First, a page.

Michael Bay Did Not Ruin The Teenage Mutant Ninja Turtles
This is probably going to be an unpopular opinion, but I am hopeful that most readers will see that there is a nugget of truth to the above statement. As someone who writes about the Teenage Mutant Ninja Turtles so frequently, I am very well aware that a lot of fans are unhappy with the latest films from Platinum Dunes and Paramount. Believe me, I understand the frustrations and the complaints, but I think it’s time that we all collectively stop blaming Michael Bay. He may have produced both films, but that doesn’t mean that he made every single decision that you hated in the film franchise.
Although a producer is typically behind most of the decisions made in a film, they do not necessarily direct how a film will be made. Direction is performed by the director; at best, the producer simply gives the go-ahead to them when they make a decision. Although there are some producers who will strong arm their talent into doing what they want, there is no evidence to suggest that this is happening at Platinum Dunes. Michael Bay has definitely had an important role in creating the latest Teenage Mutant Ninja Turtles film franchise, but he has not been the only person involved.
To give you an idea of the level of influence that Michael Bay has had over this film franchise, let’s look at the casting decisions that were made. Given that Bay worked with Megan Fox in the past, there’s chance that he had something to do with her getting the role of April O’Neil. That being said, he doesn’t really have any ties to other actors in either film, so it’s unlikely that he did much of anything when it came to the casting. For all we know, he secured an audition for Fox (or simply let her know that there were auditions for the role), and she won the role all on her own.
When it comes to the visual and special effects, it’s very unlikely that Michael Bay influenced much of anything. Nowadays, studios hire large teams of people to oversee these facets of the film-making process. Unless Bay was watching over every single shoulder or giving them some kind of information about exactly how he wanted the turtles to look, chances are that the creative decisions about the design of the turtles were pretty much out of his hands. At best, he’s guilty of taking a look at their work and saying “this will do the trick.” That’s the role of a producer.
Do I think that Michael Bay was the best producer that could have been chosen for these films? Probably not, but I also don’t think he ruined the films either. To be honest, I really enjoyed Out of the Shadows; it felt like a huge departure from the first film in the Platinum Dunes TMNT canon. Tonally, the sequel is entirely different from its predecessor, borrowing more from the original animated series than from any other iteration of the characters.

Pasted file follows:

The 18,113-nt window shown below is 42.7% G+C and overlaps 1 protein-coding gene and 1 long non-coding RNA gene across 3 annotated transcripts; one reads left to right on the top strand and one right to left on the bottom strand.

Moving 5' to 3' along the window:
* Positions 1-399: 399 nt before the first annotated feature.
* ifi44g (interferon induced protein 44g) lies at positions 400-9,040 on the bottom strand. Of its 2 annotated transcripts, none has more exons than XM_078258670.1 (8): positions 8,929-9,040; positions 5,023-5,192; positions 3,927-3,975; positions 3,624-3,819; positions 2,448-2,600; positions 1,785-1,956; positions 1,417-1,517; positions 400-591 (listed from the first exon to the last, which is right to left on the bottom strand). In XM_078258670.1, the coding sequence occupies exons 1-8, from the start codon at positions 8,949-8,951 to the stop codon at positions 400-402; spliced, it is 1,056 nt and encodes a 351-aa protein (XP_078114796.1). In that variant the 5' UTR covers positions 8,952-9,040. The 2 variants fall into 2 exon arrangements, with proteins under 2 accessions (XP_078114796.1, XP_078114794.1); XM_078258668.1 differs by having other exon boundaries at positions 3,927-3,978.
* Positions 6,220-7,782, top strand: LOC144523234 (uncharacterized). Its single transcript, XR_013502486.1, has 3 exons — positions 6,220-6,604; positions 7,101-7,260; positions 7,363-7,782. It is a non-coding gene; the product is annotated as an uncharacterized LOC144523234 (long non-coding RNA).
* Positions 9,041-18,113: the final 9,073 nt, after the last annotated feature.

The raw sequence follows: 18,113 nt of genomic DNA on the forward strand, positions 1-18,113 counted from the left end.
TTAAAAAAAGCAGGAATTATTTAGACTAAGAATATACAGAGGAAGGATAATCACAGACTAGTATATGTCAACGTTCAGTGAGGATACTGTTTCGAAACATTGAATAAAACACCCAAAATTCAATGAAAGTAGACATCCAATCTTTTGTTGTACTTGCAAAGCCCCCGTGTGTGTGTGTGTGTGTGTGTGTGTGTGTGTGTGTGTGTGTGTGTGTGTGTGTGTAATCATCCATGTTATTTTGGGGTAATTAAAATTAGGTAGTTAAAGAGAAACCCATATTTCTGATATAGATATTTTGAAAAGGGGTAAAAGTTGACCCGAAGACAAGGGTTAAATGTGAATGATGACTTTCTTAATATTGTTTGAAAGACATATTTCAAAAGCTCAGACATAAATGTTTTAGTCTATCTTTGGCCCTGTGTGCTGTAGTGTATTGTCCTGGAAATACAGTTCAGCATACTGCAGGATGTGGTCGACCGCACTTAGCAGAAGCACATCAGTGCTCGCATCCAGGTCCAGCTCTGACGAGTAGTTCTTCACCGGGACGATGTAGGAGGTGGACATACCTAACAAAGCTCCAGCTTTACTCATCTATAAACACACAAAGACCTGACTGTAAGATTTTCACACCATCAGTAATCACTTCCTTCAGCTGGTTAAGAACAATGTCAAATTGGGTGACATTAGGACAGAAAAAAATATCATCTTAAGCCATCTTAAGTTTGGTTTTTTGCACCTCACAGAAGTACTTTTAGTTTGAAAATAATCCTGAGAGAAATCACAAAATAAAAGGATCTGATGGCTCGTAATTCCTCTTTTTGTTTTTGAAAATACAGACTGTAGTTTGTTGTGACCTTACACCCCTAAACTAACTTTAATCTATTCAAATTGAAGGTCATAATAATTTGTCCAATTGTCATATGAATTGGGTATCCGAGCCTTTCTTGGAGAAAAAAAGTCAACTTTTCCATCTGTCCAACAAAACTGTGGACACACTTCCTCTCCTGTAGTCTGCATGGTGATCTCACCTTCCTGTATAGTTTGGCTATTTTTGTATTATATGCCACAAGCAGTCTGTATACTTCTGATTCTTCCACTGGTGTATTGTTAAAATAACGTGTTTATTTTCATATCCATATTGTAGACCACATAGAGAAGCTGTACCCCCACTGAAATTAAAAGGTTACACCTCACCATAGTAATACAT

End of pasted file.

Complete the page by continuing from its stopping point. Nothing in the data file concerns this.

The fact that Bay produced both of these films is evidence enough that he really isn’t in the business of controlling every single creative decision made during production. After all, if he were in complete and total control of the creative processes behind each movie, they would both look and feel exactly the same. The fact that they are so different is proof that he really hasn’t been trying to instigate his own weird vision of the Teenage Mutant Ninja Turtles.
Despite all of the evidence suggesting otherwise, I still see a lot of fans blaming the failure of the latest TMNT films on none other than Michael Bay. Fans have been upset with the film-maker ever since he made a mistake during a speech, suggesting that the Teenage Mutant Ninja Turtles were aliens. The level of outrage over these comments was unbelievable, and it had a negative effect on how the fans felt about Bay’s involvement with the films. Ever since then, he has been the convenient scapegoat to blame for every problem that anyone might have with the Platinum Dunes TMNT universe.
I’m not trying to say that Michael Bay is a brilliant film-maker that is deserving of your respect. I don’t personally consider myself a fan of his work, but I also don’t think he’s the worst producer you could ever choose. All I’m trying to suggest is that you shouldn’t necessarily use him as a scapegoat every time you point out a flaw with either of the last two TMNT movies. If you have a problem with how the turtles look, that’s the fault of the team of visual and special effects artists; if you don’t like the casting, blame the casting department; if you have a problem with the editing, blame the team of editors; if you don’t like how the film was shot, blame the director or the cinematographer.
Film is a composition – it is a work of art crafted by many different people. The producer does not control all of these people, they supervise and coordinate everything. Production is one of many roles in the film-making process. Although that role is important, it isn’t a role that defines exactly how everything in the film turns out. It’s convenient to blame one person for something you don’t like, but that doesn’t mean that it is also accurate to blame them.
You don’t have to like Michael Bay, but you probably shouldn’t be blaming him for everything that happened during the film-making process of both Teenage Mutant Ninja Turtles (2014) and Teenage Mutant Ninja Turtles: Out of the Shadows.